20. Ronan Lyons said on November 17, 2010 | Permalink

    @DMM
    There are few things more tedious than getting into a long and fruitless argument with a troll, so with that suspicion, here goes:
    (1) I have not massaged any figure nor have I said Ireland’s corporate tax rate is not low. I have stated both the headline rate (which as all headline rates are is only part of the story) and a measure of the effective rate, stated that both are low and stated – for the purpose at hand, i.e. Ireland’s deficit – that neither of these is relevant. Perhaps I can make my argument a little clearer for you: Ireland’s corporate tax is low and this is an important part not only of our FDI strategy (and thus our jobs), but also of government finances, delivering a higher intake than most other countries. This is not massaging facts, just stating them.
    (2) You have missed the point that often as not, Ireland is competing with non-EU states for investment. When Ireland wins, the EU wins in these cases. Germany has every right but no incentive to set a zero corporate tax rate. I notice you picked Germany and not Malta and Cyprus who have set rates lower than Ireland and are perfectly entitled to do so. None of this is economic war. It’s just natural fiscal policy that reflects how large a domestic market is, and thus how likely capital to goes there of its own accord.

    In economics there is no theory of the “race to the bottom”, that is a political argument. Allow me to take your argument to its logical conclusion: who in the world loses if everywhere set a corporate tax rate? As long as there is an income tax that covers capital income, no-one.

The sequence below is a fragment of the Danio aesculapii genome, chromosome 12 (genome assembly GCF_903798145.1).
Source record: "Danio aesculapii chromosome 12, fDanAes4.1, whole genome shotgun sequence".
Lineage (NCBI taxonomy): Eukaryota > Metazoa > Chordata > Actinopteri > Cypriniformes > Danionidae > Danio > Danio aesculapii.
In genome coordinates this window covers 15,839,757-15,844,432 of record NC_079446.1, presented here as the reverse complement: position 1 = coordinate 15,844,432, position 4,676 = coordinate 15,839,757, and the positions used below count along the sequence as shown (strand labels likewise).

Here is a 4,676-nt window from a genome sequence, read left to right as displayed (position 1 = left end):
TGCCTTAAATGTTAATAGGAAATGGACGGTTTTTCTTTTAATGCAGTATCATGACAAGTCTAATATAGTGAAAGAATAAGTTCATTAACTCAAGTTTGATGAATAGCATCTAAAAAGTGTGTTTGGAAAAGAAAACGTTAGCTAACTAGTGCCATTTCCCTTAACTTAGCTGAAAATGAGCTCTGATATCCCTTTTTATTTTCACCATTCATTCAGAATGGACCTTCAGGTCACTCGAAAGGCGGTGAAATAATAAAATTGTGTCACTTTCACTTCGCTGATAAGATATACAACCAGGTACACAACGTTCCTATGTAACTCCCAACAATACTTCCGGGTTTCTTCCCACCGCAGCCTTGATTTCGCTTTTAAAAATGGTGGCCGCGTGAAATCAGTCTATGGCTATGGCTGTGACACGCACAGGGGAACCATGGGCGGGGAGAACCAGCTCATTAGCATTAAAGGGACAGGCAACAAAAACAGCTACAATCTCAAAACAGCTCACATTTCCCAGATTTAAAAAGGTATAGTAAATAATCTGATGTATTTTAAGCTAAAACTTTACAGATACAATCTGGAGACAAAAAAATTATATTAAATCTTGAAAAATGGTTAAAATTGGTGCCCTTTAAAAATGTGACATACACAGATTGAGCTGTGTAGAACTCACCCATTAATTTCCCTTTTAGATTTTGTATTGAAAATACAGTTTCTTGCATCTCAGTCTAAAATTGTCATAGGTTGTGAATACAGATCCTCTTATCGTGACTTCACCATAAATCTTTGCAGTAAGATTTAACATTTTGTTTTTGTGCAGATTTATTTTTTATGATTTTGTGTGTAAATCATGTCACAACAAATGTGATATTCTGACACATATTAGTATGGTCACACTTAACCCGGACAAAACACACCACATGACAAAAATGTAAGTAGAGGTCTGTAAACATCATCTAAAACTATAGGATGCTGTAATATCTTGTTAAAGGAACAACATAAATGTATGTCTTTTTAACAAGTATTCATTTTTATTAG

21. DMM said on November 17, 2010 | Permalink

    When Ireland “wins” by attracting direct investment via a low corporate tax rate the EU demonstrably does NOT win. This might become obvious to you when you when you realize that the majority of Ireland’s foreign investment comes from OTHER EU COUNTRIES. So we are effectively cannIbalizing the EU tax base by luring them here with atypically low rates.

    Followed to its logical conclusion what you are advocating would result in corporations paying virtually zero tax. This is not socially or economically beneficial to anybody, least of all to smaller businesses who have to pay most of their tax in payroll rather than corporate taxes and who will not be able to then compete with larger corporations. Had you thought of that?

    I’m glad that at least you have now had the courage to admit what you truly think about this issue – you emphasized it yourself in bold in your last post: you do not believe that corporations should pay taxes. That is a burden that should only be borne by the little people – ordinary citizens and small business, right?

    The only thing that surprises me is that you didn’t go further with this genius idea of yours. Why stop at tax policy? Ireland should also scrap all environmental regulations in order to lure foreign corporations. Also, get rid of the minimum wage and those stupid bans on child labor – then we’d get amazing direct investment and finally be able to compete with China. Why didn’t we think of this before?